Excretory/secretory products of Haemonchus contortus inhibit aminopyrine accumulation by rabbit gastric glands in vitro.

Abstract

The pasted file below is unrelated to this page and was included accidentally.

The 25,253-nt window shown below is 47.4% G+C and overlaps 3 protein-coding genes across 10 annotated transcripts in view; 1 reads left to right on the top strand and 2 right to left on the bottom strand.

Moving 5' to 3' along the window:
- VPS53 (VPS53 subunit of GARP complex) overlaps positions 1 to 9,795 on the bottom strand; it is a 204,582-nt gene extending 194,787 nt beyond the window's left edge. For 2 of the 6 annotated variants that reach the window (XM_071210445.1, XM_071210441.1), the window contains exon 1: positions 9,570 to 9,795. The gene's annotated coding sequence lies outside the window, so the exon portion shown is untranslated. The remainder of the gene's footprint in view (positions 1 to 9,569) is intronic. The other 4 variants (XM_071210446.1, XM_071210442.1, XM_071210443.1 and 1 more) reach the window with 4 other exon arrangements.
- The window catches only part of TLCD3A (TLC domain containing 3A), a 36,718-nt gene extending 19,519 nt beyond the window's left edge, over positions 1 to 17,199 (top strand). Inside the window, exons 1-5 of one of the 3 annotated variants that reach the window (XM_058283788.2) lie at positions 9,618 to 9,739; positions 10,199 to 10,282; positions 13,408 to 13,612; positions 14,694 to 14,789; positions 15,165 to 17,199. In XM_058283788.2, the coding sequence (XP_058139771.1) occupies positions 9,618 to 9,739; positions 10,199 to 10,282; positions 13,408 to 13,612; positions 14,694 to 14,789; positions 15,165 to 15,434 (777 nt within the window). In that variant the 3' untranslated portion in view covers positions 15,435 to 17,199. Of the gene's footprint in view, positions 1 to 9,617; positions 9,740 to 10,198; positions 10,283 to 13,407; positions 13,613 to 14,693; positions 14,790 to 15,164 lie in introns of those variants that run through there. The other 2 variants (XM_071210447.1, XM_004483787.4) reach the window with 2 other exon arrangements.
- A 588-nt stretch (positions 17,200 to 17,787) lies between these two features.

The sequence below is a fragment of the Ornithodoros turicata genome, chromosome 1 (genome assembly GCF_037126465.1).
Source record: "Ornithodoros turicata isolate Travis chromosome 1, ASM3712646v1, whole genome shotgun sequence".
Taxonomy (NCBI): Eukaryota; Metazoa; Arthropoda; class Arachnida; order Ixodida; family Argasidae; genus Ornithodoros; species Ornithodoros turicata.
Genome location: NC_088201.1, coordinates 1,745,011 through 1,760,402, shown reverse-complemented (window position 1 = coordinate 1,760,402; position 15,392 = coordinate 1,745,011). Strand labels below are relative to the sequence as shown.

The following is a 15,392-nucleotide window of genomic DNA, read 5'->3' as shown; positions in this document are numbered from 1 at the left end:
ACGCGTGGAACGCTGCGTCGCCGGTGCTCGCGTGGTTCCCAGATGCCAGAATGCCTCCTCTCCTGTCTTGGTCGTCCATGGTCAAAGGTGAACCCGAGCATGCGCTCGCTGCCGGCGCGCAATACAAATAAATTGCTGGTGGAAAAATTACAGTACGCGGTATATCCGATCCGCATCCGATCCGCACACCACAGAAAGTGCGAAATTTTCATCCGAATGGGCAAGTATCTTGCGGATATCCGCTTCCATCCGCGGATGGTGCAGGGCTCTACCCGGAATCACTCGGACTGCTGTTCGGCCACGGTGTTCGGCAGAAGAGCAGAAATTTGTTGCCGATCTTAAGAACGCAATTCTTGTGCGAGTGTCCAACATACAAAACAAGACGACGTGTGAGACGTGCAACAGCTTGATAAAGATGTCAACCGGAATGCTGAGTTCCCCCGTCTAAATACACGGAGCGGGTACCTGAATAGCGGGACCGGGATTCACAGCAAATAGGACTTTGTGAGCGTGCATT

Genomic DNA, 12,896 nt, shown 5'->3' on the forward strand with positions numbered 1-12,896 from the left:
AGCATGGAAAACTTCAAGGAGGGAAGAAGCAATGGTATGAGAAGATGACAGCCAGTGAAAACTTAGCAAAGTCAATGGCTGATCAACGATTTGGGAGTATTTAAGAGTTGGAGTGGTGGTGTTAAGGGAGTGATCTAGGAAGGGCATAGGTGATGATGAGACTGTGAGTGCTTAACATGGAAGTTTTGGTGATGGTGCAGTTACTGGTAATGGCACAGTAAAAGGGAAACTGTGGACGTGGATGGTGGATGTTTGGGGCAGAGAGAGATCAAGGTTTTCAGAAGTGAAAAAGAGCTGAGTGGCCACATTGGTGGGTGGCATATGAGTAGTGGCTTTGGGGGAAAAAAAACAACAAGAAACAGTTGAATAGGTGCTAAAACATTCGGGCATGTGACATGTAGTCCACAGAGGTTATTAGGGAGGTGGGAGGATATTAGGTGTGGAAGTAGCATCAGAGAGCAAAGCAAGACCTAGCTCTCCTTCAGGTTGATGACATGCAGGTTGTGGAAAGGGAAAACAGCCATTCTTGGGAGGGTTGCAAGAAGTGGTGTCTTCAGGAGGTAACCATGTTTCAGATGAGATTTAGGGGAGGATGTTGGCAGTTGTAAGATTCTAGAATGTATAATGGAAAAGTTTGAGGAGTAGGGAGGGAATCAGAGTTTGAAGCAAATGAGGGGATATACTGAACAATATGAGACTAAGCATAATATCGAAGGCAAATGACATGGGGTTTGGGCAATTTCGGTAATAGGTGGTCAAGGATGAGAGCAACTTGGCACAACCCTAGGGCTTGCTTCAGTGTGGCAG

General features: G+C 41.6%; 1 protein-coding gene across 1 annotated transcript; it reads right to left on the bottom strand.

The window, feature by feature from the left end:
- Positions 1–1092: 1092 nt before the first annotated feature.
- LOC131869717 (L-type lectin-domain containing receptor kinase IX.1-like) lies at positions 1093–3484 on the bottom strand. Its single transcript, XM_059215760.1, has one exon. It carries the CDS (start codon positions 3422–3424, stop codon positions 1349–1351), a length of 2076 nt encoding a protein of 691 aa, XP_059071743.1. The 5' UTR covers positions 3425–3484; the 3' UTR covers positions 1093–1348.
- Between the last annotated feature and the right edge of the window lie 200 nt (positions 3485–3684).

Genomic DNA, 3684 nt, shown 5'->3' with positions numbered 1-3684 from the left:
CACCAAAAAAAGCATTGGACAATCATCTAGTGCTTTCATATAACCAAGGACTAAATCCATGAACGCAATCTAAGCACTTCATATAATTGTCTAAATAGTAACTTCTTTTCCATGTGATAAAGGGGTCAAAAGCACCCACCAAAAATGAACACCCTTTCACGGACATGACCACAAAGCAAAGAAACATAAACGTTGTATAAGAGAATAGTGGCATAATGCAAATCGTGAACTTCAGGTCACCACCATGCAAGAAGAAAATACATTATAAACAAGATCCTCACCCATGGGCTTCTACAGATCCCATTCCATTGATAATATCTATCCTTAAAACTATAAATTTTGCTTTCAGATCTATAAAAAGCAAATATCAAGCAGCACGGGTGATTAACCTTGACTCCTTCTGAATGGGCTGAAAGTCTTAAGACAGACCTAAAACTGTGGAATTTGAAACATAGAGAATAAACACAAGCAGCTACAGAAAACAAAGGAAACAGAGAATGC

Abomasal parasites inhibit gastric acid secretion and reduce the number of acid secreting parietal cells either through physical contact with gastric tissue, the release of inhibitory excretory/secretory (ES) products or by initiating the host inflammatory response. To examine the role of parasite ES products, adult Haemonchus contortus were incubated in a medium based on Hank's balanced salt solution and three incubates were tested for the presence of inhibitors of acid secretion by dispersed rabbit gastric glands in vitro, using the intracellular accumulation of 14C-aminopyrine (AP) as an indirect measure of acid secretion. Acceptably sensitive rabbit preparations (80%) for testing ES products showed increased 14C-AP accumulation with either 10(-5) or 10(-4)M histamine. Sheep glands proved unsuitable as a test system as only two of six preparations responded weakly to histamine. Inhibitory activity was demonstrated in all the three parasite incubates, although responses varied quantitatively between tests, even with the same batch of incubate. In single tests, 16% ES products significantly reduced the 14C-AP ratio (P<0.05) of 10(-4)M histamine-stimulated glands (15 of 19 tests with Batch 1 and two of six with Batch 3). Even at 1 and 5%, ES products (Batch 2) were inhibitory for 10(-5)M histamine-stimulated glands: at 1% the mean reduction was 26.0% (range 7.8-54.8%, n=10), four of which were statistically significant and at 5% was 17.6% (range -15.3-53.8%, n=17), four of which were statistically significant. ES products were overall inhibitory (-12%, P<0.05), when tested on glands exposed to increasing histamine concentrations from 10(-6)M to 10(-3)M (which increased the 14C-AP ratio (P<0.001)). Responses by individual gland preparations differed (P<0.001). The active component(s) of the parasite ES products were less than 5000 molecular weight. Ammonium chloride, tested over the range of concentrations of ammonia present in worm incubates (0.2-1 mM, final concentrations in the gland incubations of 0.005-0.1 mM), had variable, but overall inhibitory effects on 10(-5)M histamine-stimulated glands (n=3). When tested with a range of histamine concentrations, 0.01 mM NH4Cl overall reduced the response by 8.6% (P<0.05)(n=4). The similarity of responses of rabbit glands to parasite ES products and to NH4Cl suggests that ammonia may be the small molecular weight ES product of adult H. contortus, which inhibited acid secretion in vitro.

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